had been teasing the Mexican. Fer-
nandez had been drinking and was In
n Intoxicated oondltlon. He claims
to bave been aggravated by the boys
and that they bad no right to tease him
He succeeded in inflicting a number
of bruises and cuts over the right eye
of the Bergsland boy and on the cheek
and forehead. Tbe little fellow told
his father and the arrest of the Mexican
followed. Fernandez was (riven a pre
iminary trial this morning in the just
Sherman G Petticolas was appoint! d
by Mayo;- M.ioffia today r.ity electri
cian of El Faso at a salary of ninety
dollars ptjr moctb. The appjinmect
takes effect from today.
At Chicago On His Way To Indiana-
polls. Chicago Aug. 7. Bryan and party
arrived from Lincoln shortly before 10
o'clock this morning. The train was
met at the depot by a great crowd cf
local democrats who cheered the de-
mocratic nominee for several minutes
aa he appeared on the platform.
After shaking hands with a number
of friends Colonel Bryan was escorted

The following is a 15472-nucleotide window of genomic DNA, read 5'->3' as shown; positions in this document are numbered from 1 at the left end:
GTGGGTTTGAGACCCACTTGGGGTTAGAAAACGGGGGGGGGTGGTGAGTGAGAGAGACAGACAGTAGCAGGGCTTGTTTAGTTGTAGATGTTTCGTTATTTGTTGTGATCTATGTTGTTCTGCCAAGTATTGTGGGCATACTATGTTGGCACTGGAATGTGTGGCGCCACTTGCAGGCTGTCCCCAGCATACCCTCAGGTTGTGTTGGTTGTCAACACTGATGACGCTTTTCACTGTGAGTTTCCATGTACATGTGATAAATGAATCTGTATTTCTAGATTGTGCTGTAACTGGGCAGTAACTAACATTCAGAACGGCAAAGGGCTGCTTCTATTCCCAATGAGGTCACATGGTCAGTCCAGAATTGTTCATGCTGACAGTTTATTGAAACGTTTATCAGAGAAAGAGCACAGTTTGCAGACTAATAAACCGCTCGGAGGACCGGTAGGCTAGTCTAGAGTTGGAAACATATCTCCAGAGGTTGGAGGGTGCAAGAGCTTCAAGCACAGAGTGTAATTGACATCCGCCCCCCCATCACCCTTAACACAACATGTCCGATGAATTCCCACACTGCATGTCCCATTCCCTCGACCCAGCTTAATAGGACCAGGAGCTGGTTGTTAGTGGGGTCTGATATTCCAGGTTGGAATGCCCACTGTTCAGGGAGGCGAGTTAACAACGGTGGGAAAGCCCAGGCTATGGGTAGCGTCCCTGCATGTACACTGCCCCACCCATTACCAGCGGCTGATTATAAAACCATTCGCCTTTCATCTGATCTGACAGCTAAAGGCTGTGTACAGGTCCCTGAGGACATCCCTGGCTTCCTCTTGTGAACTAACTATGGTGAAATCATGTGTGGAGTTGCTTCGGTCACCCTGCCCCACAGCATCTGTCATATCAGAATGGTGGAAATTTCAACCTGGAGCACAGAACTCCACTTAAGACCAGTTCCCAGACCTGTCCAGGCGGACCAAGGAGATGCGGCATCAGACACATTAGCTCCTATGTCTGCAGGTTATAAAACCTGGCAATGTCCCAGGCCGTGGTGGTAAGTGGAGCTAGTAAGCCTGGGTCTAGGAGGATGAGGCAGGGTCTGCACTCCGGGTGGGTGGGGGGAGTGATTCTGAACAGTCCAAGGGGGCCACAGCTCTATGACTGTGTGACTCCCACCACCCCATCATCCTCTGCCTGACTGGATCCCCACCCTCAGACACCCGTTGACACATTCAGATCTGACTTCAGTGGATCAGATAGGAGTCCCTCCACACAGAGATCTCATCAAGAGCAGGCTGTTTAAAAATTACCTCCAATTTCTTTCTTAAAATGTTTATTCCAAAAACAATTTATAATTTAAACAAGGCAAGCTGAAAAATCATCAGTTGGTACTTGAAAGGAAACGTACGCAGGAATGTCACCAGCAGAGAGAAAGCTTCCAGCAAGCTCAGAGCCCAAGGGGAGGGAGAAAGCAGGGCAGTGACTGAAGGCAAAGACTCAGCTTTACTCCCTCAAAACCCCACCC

to the Sherman house by the reception
committee headed by Mayor Harrison
and the Cook County Marching club.
He Says He Was Mixed Up In A
Kansas Stock Speculation
George Brennan the stranger in El
Paso who has been keeping the autho-
rities guessing aa to his real Identity
id the mystery surrounding him de-
cided to make a confession yesterday
evening and admitted that hi9 name
8 George R. Landers. Aa printed in
lie Herald yesterday Sheriff Boone
has been in communication with the
Saint Louis authorities; and yesterday
learned that the woman whose name
was signed to letters found in Brenn-
an's possession whn arrestee1 denied
that she was his sister.